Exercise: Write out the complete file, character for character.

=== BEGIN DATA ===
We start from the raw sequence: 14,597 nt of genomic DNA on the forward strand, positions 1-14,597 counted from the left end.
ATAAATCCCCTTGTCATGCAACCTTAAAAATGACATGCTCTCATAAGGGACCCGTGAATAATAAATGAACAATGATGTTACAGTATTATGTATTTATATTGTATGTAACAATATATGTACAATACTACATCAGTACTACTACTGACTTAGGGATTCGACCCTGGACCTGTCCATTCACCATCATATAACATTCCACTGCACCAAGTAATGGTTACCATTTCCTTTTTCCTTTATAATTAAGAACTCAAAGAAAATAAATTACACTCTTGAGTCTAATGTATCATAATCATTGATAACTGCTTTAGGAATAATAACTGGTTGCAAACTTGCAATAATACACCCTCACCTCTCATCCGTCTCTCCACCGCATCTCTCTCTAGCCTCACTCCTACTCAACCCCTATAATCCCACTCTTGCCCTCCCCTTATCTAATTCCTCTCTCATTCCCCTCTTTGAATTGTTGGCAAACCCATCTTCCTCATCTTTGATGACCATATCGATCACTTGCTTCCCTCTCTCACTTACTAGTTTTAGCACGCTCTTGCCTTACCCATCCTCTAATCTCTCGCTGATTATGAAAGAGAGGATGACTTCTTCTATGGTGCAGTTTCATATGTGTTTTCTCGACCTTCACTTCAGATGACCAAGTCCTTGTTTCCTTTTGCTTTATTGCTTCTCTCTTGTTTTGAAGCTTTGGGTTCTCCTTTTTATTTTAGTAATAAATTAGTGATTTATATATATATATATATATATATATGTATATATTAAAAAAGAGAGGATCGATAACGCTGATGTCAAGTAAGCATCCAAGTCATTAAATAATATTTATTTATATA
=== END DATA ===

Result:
We start from the raw sequence: 14,597 nt of genomic DNA on the forward strand, positions 1-14,597 counted from the left end.
ATAAATCCCCTTGTCATGCAACCTTAAAAATGACATGCTCTCATAAGGGACCCGTGAATAATAAATGAACAATGATGTTACAGTATTATGTATTTATATTGTATGTAACAATATATGTACAATACTACATCAGTACTACTACTGACTTAGGGATTCGACCCTGGACCTGTCCATTCACCATCATATAACATTCCACTGCACCAAGTAATGGTTACCATTTCCTTTTTCCTTTATAATTAAGAACTCAAAGAAAATAAATTACACTCTTGAGTCTAATGTATCATAATCATTGATAACTGCTTTAGGAATAATAACTGGTTGCAAACTTGCAATAATACACCCTCACCTCTCATCCGTCTCTCCACCGCATCTCTCTCTAGCCTCACTCCTACTCAACCCCTATAATCCCACTCTTGCCCTCCCCTTATCTAATTCCTCTCTCATTCCCCTCTTTGAATTGTTGGCAAACCCATCTTCCTCATCTTTGATGACCATATCGATCACTTGCTTCCCTCTCTCACTTACTAGTTTTAGCACGCTCTTGCCTTACCCATCCTCTAATCTCTCGCTGATTATGAAAGAGAGGATGACTTCTTCTATGGTGCAGTTTCATATGTGTTTTCTCGACCTTCACTTCAGATGACCAAGTCCTTGTTTCCTTTTGCTTTATTGCTTCTCTCTTGTTTTGAAGCTTTGGGTTCTCCTTTTTATTTTAGTAATAAATTAGTGATTTATATATATATATATATATATATATGTATATATTAAAAAAGAGAGGATCGATAACGCTGATGTCAAGTAAGCATCCAAGTCATTAAATAATATTTATTTATATA